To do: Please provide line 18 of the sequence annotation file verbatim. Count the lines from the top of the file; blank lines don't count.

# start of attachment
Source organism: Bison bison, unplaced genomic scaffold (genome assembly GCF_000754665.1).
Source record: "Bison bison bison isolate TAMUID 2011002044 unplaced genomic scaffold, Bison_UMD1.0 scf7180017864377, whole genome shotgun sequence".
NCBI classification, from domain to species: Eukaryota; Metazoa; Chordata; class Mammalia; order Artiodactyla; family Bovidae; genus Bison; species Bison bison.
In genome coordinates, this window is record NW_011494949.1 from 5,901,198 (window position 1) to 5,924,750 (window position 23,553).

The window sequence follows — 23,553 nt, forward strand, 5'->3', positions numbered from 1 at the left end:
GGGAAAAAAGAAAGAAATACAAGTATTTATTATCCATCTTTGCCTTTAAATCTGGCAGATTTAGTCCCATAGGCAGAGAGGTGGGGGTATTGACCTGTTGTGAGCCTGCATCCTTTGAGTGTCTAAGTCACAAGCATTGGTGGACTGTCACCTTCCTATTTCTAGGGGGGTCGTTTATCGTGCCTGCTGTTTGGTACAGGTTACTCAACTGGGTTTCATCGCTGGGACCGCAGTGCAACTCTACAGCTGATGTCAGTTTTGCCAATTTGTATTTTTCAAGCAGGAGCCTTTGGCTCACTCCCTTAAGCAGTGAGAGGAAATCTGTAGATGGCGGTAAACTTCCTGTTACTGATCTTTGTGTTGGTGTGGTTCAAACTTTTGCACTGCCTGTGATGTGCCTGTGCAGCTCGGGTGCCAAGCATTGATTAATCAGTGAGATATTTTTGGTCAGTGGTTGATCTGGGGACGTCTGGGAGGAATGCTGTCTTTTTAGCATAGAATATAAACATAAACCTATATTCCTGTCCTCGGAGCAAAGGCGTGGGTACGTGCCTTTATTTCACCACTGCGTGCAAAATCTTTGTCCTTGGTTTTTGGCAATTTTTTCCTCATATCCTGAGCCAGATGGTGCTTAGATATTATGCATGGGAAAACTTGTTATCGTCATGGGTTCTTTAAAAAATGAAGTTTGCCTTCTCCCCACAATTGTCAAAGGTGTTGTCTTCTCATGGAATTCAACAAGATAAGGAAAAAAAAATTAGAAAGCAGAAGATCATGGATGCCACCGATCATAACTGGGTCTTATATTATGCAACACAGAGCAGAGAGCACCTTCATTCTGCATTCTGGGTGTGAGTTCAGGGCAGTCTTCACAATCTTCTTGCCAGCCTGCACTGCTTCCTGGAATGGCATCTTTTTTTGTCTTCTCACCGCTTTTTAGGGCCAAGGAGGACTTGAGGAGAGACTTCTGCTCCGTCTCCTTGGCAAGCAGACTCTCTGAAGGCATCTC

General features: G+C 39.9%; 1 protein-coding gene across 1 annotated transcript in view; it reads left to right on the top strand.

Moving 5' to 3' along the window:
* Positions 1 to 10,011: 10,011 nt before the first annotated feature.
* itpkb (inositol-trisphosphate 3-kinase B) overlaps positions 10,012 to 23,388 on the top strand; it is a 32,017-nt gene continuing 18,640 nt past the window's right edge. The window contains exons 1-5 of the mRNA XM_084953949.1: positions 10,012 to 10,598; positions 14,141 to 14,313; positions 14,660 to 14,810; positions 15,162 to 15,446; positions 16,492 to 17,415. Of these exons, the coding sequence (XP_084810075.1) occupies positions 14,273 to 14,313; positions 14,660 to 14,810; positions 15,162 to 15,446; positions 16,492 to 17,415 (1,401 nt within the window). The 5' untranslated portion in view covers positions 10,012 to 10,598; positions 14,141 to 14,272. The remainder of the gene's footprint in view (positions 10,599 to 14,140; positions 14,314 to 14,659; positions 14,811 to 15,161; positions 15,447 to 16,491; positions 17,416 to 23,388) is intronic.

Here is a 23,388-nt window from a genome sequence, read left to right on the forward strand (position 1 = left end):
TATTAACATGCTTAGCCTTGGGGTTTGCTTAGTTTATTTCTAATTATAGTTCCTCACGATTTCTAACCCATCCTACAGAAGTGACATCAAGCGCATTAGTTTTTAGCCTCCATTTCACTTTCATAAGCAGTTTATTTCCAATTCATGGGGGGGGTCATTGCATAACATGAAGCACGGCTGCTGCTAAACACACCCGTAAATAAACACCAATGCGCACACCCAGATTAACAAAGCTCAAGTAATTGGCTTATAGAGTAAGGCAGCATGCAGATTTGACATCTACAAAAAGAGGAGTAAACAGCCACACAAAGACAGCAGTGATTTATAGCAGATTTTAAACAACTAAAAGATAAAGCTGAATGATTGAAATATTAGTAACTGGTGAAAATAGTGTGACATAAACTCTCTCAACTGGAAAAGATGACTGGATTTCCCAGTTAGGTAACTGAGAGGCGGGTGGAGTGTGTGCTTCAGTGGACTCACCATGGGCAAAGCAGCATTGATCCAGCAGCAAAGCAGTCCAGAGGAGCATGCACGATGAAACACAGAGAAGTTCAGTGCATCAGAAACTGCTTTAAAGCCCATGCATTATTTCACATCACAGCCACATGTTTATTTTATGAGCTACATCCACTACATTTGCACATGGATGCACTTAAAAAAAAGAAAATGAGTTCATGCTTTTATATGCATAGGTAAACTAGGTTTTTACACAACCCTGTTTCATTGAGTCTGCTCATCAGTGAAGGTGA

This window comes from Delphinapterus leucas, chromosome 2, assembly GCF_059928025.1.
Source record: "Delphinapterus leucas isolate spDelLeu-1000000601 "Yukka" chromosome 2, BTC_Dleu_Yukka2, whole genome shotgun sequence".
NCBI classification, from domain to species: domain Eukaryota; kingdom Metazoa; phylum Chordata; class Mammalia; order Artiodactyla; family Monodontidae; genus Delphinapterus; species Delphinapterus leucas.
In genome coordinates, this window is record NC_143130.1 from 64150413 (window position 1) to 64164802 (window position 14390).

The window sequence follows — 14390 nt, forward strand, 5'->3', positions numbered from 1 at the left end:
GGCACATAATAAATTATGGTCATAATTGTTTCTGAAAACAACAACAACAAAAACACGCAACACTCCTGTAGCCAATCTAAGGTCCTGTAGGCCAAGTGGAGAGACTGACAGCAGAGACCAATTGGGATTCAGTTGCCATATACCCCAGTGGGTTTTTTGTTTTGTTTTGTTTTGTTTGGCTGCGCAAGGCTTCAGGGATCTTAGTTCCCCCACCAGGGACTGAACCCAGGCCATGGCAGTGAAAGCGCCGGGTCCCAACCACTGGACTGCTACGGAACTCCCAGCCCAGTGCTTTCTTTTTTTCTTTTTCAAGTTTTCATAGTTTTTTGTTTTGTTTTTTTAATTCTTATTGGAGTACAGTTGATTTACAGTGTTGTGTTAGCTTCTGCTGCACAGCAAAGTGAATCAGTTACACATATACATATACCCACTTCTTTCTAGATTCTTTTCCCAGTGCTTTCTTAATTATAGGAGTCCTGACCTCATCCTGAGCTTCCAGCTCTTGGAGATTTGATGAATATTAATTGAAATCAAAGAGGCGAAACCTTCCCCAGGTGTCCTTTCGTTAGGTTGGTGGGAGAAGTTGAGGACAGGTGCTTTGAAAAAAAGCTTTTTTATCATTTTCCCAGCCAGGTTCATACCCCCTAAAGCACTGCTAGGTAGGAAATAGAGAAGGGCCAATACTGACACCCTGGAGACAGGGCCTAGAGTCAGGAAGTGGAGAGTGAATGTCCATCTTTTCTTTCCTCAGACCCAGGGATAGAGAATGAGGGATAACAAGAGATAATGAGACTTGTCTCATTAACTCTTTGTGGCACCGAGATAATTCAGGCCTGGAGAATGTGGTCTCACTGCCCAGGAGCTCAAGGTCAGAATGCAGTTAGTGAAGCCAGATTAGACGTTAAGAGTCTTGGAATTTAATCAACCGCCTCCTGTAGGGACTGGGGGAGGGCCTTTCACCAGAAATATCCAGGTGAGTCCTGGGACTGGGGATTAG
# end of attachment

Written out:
GGCACATAATAAATTATGGTCATAATTGTTTCTGAAAACAACAACAACAAAAACACGCAACACTCCTGTAGCCAATCTAAGGTCCTGTAGGCCAAGTGGAGAGACTGACAGCAGAGACCAATTGGGATTCAGTTGCCATATACCCCAGTGGGTTTTTTGTTTTGTTTTGTTTTGTTTGGCTGCGCAAGGCTTCAGGGATCTTAGTTCCCCCACCAGGGACTGAACCCAGGCCATGGCAGTGAAAGCGCCGGGTCCCAACCACTGGACTGCTACGGAACTCCCAGCCCAGTGCTTTCTTTTTTTCTTTTTCAAGTTTTCATAGTTTTTTGTTTTGTTTTTTTAATTCTTATTGGAGTACAGTTGATTTACAGTGTTGTGTTAGCTTCTGCTGCACAGCAAAGTGAATCAGTTACACATATACATATACCCACTTCTTTCTAGATTCTTTTCCCAGTGCTTTCTTAATTATAGGAGTCCTGACCTCATCCTGAGCTTCCAGCTCTTGGAGATTTGATGAATATTAATTGAAATCAAAGAGGCGAAACCTTCCCCAGGTGTCCTTTCGTTAGGTTGGTGGGAGAAGTTGAGGACAGGTGCTTTGAAAAAAAGCTTTTTTATCATTTTCCCAGCCAGGTTCATACCCCCTAAAGCACTGCTAGGTAGGAAATAGAGAAGGGCCAATACTGACACCCTGGAGACAGGGCCTAGAGTCAGGAAGTGGAGAGTGAATGTCCATCTTTTCTTTCCTCAGACCCAGGGATAGAGAATGAGGGATAACAAGAGATAATGAGACTTGTCTCATTAACTCTTTGTGGCACCGAGATAATTCAGGCCTGGAGAATGTGGTCTCACTGCCCAGGAGCTCAAGGTCAGAATGCAGTTAGTGAAGCCAGATTAGACGTTAAGAGTCTTGGAATTTAATCAACCGCCTCCTGTAGGGACTGGGGGAGGGCCTTTCACCAGAAATATCCAGGTGAGTCCTGGGACTGGGGATTAG